What's a Barrel Vault?
Quatr.us answers questions

What's a Barrel Vault?

Roman baths of Cluny in Paris

August 2016 - Once you've built an arch, you know how to make a doorway or a window without having to use big expensive beams. But how do you make the whole roof that way?

Easy: you stick a whole lot of arches together in a row, and that makes a roof. That's a barrel vault: an arch over and over. (This one is in the Roman baths at Cluny in Paris).

They're called barrel vaults because they look like the inside of a barrel.

Arch of Sapor
Parthian Arch of Sapor (Iraq, 200 AD)

The earliest barrel vaults were small ones in Mesopotamia, where architects used them for small drainage tunnels and tombs. The Elamites used bigger barrel vaults to roof buildings at Susa. By around 2600 BC, Egyptian architects used mud-brick barrel vaults. At Nineveh, the Assyrians used barrel vaults in their fortification walls. People in the Parthian Empire also used barrel vaults. The Romans also loved barrel vaults; they used concrete to build barrel vaults all over Europe and North Africa.

long narrow barrel vaults in creamy stone on a desert building
Qasr Amra (Jordan, 700s AD)

In the Middle Ages, architects kept up the West Asian tradition and used barrel vaults to put stone roofs on Umayyad castles in West Asia, like these barrel vaults on the castle at Qasr Amra, from the early 700s AD. The Al-Aqsa mosque in Jerusalem, from the 1100s AD, also used small barrel vaults, though the main nave has a flat wooden roof.

barrel vault in a church
Toulouse, ca. 1100 AD

Further west, in Europe, architects used much bigger barrel vaults to cover Romanesque churches and cathedrals. This Romanesque barrel vault is from a big church in Toulouse, in the south of France, about 1100 AD. By the late 1100s AD, however, most architects in Europe were using a more complicated kind of stone roof called a groin vault.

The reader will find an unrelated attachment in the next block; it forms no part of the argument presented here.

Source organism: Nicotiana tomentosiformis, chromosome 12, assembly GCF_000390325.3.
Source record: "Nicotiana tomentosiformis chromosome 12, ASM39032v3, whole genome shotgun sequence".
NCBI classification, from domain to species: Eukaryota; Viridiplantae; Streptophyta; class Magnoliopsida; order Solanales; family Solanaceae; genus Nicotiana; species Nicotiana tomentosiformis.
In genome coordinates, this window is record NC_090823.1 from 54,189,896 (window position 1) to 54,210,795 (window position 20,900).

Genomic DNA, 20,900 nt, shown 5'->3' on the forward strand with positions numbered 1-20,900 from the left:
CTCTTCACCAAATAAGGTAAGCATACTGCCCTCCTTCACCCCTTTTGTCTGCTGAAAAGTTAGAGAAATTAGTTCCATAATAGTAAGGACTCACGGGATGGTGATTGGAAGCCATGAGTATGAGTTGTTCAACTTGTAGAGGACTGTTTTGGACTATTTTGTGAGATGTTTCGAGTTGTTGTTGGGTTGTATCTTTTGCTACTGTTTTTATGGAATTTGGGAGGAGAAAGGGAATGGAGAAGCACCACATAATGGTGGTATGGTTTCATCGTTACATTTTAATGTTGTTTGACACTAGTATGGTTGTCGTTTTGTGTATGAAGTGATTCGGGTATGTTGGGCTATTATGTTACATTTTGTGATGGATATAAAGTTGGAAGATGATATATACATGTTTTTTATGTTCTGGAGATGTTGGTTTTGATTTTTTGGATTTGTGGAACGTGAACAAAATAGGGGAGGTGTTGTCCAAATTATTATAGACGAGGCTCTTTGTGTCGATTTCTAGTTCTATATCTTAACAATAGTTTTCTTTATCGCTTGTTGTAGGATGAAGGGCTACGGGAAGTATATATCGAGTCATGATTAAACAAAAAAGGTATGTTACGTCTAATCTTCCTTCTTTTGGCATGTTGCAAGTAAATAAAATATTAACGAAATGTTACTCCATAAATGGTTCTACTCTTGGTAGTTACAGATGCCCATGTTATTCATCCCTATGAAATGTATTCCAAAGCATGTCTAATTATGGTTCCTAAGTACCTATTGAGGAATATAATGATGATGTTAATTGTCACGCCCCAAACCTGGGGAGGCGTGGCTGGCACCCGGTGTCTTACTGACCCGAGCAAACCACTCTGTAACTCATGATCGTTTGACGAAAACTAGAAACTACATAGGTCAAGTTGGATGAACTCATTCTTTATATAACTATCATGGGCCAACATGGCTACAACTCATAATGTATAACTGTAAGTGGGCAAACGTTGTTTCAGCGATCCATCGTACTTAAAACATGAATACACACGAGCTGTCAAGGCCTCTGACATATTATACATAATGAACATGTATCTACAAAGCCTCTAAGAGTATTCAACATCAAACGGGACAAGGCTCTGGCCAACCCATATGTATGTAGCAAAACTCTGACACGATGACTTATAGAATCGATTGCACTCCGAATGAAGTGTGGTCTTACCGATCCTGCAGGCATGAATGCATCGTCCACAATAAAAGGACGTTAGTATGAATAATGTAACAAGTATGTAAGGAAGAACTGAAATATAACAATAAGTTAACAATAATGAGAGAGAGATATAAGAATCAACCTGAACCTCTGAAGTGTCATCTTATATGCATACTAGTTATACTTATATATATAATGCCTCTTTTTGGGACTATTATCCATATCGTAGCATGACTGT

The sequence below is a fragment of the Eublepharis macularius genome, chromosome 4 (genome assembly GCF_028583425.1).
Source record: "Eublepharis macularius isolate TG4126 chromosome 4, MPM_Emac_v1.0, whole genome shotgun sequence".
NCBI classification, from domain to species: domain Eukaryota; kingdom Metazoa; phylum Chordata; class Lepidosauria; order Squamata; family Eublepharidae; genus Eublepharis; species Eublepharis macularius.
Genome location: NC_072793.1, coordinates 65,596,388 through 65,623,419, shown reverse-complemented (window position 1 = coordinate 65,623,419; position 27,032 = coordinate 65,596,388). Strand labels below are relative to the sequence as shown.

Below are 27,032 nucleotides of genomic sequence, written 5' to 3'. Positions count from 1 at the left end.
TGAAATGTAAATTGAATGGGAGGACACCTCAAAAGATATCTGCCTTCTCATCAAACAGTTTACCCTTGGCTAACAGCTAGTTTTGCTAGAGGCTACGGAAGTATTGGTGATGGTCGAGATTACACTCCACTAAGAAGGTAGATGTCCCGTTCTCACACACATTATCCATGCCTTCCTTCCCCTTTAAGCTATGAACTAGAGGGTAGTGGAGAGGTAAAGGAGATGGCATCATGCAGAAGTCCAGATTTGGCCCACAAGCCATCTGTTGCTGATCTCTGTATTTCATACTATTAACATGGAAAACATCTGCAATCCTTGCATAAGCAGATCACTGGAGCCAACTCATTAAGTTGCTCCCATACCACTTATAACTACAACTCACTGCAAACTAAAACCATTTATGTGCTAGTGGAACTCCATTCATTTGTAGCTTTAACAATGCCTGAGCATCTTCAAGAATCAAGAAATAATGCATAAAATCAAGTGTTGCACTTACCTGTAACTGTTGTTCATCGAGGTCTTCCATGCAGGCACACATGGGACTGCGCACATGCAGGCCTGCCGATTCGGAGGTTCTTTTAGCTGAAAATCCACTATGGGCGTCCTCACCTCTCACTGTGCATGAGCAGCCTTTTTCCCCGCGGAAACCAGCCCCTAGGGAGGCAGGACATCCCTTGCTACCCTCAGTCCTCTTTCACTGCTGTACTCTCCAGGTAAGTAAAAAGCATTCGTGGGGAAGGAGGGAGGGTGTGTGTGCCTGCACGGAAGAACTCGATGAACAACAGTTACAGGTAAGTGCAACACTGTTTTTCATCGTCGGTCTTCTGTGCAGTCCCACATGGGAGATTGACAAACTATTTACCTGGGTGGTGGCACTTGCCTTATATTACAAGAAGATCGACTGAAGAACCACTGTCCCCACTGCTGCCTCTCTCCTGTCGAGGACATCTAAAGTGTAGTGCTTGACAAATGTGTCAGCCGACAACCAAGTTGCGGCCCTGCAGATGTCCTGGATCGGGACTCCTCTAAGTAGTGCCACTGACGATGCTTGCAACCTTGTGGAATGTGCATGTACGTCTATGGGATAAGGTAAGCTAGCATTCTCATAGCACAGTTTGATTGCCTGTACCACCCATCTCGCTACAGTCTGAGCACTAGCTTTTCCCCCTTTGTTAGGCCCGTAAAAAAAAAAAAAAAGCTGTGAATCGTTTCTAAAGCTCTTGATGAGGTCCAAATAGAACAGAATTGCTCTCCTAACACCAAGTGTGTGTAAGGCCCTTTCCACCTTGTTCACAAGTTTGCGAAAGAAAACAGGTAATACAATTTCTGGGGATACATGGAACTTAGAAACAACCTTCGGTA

In India and China, people used barrel vaults for small, often underground structures like tombs and sewage pipes, but not for houses or big public buildings. But in South Africa, North and South America, people didn't build barrel vaults at all.

Learn by doing: building an arch
More about groin vaults

Bibliography and further reading about barrel vaults:

Arches to Zigzags: An Architecture ABC, by Michael J. Crosbie (2000). Shows what an arch is, or a gable, or an eave. For younger kids.

Eyewitness: Building, by Philip Wilkinson, Dave King, and Geoff Dann (2000). Lavishly illustrated, like other Eyewitness books for kids, and with good explanations of most architectural terms.

Cathedral: The Story of Its Construction, by David Macaulay (1981). Beautiful drawings and clear text explain exactly how medieval craftsmen built a groined vault. Easy reading.

Groin vaults
Roman architecture
Parthian architecture
African architecture
Quatr.us home

Professor Carr

Karen Eva Carr, PhD.
Assoc. Professor Emerita, History
Portland State University

Professor Carr holds a B.A. with high honors from Cornell University in classics and archaeology, and her M.A. and PhD. from the University of Michigan in Classical Art and Archaeology. She has excavated in Scotland, Cyprus, Greece, Israel, and Tunisia, and she has been teaching history to university students for a very long time.

Professor Carr's PSU page

Help support Quatr.us!

Quatr.us (formerly "History for Kids") is entirely supported by your generous donations and by our sponsors. Most donors give about $10. Can you give $10 today to keep this site running? Or give $50 to sponsor a page?

With the Presidential inauguration this weekend, it's a good time to review the Constitution, the Bill of Rights, and all the Constitutional amendments since the Bill of Rights. Also check out our articles on people who have been excluded from power in the United States - Native Americans, people of color, Mormons, Quakers, women...